Further yet, in the “ooh, shiny!” files, letting me wander further about the Interwebs and letting you know what I’ve found:
There’s another blog out there that has struck my fancy; it’s from a homesteading family (well, the mother of said family), blogging about the trials and tribulations of getting established. It’s well-written, with a good amount of tongue-in-cheek humor; the author is quite honest about her own shortcomings in “farming” know-how, but is willing to plow ahead. More importantly, much of what she has written describes what my family is going through right now. I’m going to contact her for permission to quote from a post or two; when I do, I’ll link to her site.
In other news, I ran across an ad for a list of “37 Critical Items You Should Hoard.” Apparently, it’s an over-priced DVD of absolutely basic information; many out there have decried it as a “scam,” or of “using scare tactics to make money.” One person did provide a list of “100 Items to Disappear First” (from store shelves in an emergency). Fair warning: the site is rather right-wing “out there;” most of them are, though, it seems.
Going through the list, a couple of things leap out at me. First: they had to kind of cheat to get to 100 items. Why separate “shaving supplies” from “hygiene”? Why have two line items of snack/treat food? Second: the list is a bit randomly ordered. Not really a problem, but it offends my mild OCD a little… Why is “honing oil” listed with “axes and saws,” not with “sharpening stones”? “Feminine hygiene” listed at #24, and “Men’s hygiene” at #49? Third: while all useful in their own way, a number of the items are impractical to store, or “incomplete” as listed. Having piles of gas cans is okay, I suppose–there are lots of potential uses for them–but I’d as soon have them full of gasoline. (Actually, I’d sooner yet get used to not needing the gasoline…) Likewise, with propane tanks. A generator is good, but I’d rate solar panels and/or a wind turbine as better–no gasoline, much quieter…
Of much more use, in my opinion, is the smaller list at the bottom of the page, from a survivor of the war in Sarajevo. Definitely a point or two to make you think a little. I had to chuckle at the last bullet on his list: “Slow-burning candles and matches, matches, matches.” I think it highlights our dependence on the more modern conveniences.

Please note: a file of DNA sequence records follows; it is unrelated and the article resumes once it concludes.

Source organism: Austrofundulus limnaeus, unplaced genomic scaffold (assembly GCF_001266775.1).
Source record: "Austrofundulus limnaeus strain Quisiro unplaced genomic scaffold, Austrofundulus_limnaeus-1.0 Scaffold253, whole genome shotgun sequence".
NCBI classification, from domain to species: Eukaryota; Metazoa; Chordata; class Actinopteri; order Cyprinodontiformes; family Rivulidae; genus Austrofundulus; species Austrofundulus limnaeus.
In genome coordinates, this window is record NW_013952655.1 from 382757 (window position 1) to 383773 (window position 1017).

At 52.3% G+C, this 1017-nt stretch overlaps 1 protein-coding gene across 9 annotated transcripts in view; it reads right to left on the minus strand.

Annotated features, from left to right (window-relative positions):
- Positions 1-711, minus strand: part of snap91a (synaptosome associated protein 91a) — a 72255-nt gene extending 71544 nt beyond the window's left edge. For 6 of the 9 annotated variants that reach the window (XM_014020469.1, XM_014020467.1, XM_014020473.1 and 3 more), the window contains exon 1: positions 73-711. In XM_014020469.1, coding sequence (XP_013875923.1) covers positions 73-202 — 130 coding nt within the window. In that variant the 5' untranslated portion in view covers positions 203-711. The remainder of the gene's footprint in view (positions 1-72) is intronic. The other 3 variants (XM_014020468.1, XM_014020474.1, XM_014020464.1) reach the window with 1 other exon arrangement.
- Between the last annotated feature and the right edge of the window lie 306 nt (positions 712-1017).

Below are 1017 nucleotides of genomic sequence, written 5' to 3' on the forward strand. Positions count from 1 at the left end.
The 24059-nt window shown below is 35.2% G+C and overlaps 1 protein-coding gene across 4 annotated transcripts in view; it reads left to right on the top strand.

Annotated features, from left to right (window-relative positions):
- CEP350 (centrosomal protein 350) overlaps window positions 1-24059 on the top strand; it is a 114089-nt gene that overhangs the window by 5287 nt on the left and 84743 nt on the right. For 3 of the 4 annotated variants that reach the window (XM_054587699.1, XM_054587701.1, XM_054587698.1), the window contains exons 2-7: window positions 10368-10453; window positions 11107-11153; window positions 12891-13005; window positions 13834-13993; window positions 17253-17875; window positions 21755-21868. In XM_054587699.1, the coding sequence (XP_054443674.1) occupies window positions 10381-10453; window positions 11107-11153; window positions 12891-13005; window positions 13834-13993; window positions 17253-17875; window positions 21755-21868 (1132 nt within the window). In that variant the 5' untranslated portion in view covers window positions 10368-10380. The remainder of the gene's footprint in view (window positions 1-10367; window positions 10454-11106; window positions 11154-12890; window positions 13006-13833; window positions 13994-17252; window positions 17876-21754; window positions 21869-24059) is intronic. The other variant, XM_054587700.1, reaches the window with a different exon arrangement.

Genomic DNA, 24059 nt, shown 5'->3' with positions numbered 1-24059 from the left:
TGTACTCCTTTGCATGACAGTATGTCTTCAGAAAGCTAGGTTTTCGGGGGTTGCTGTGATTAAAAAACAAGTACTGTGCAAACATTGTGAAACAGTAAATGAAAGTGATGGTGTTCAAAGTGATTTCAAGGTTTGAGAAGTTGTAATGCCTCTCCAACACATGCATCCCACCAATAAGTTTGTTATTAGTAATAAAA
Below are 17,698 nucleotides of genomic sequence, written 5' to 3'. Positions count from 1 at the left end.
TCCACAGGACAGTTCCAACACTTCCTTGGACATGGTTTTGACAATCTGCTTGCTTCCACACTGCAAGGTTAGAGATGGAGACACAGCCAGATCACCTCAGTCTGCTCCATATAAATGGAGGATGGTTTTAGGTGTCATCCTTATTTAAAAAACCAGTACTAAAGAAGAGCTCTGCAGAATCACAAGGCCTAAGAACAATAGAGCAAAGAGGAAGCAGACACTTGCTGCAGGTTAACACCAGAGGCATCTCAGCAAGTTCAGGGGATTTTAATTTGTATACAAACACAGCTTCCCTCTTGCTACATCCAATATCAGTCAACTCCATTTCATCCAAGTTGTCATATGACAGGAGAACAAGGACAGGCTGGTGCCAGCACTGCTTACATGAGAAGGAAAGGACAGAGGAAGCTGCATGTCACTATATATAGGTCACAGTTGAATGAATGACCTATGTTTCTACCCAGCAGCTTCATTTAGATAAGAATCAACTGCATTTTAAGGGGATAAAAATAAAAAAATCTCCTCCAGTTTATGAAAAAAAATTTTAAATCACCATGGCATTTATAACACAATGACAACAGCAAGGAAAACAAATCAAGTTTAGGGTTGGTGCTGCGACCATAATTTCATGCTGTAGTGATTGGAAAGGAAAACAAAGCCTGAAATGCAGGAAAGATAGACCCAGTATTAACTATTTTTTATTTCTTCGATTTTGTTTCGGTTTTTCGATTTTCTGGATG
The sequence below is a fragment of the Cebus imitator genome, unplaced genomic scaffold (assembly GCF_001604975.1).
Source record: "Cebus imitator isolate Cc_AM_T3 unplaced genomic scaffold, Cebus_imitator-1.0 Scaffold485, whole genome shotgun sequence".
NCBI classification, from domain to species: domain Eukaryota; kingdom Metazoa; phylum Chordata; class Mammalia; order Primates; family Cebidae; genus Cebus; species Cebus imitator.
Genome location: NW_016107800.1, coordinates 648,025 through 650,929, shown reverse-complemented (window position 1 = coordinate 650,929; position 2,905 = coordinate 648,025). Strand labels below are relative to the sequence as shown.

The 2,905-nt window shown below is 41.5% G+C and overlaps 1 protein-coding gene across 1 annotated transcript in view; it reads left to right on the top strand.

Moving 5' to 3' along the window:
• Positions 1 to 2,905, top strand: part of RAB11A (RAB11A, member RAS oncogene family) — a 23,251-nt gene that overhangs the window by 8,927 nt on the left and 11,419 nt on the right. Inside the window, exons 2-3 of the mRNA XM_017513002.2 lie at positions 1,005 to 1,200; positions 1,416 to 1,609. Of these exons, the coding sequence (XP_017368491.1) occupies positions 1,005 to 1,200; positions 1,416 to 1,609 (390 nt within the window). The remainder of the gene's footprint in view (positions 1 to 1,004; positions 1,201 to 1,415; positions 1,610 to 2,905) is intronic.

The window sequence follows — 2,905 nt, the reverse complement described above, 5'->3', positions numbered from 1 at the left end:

While I’m absolutely not averse to matches, and I do intend to have a store of them (as soon as we have things somewhat settled, and can re-build our stockpile), I’m also fond of older, simpler technologies; in this case, flint-and-steel. A bit of char-cloth, and a fire is easily started. The technique is pretty simple (there are plenty of “how-to” videos on Youtube); it’s actually how I prefer to light my charcoal grill–it starts the fire for cooking, and keeps me in practice with the skill. I hope to begin experimenting soon on a “recipe” I found for “instant-light kindling” (from a medieval French manuscript, no less!) that could be a substitute for matches. (I’ll report back on it after I’ve played with it a bit.)
In keeping with the theme of the past few weeks, I’d also submit that a number of the things on the “big” list could be made, then bartered for. I’m a brewer, vintner, and baker; I dabble in cheese-making and meat-smoking. All of the products of those hobbies are “salable” commodities in the collapse; the “raw ingredients” are/can be grown and/or raised locally. I’ve got skills to trade, as well–I’m a fair hand with woodworking. That’s useful not just for the “big” things (houses, etc.), but also smaller items: if there’s no electricity, you’ll be air-drying your clothes–do you have enough clothespins? I can make more. It’s the little things…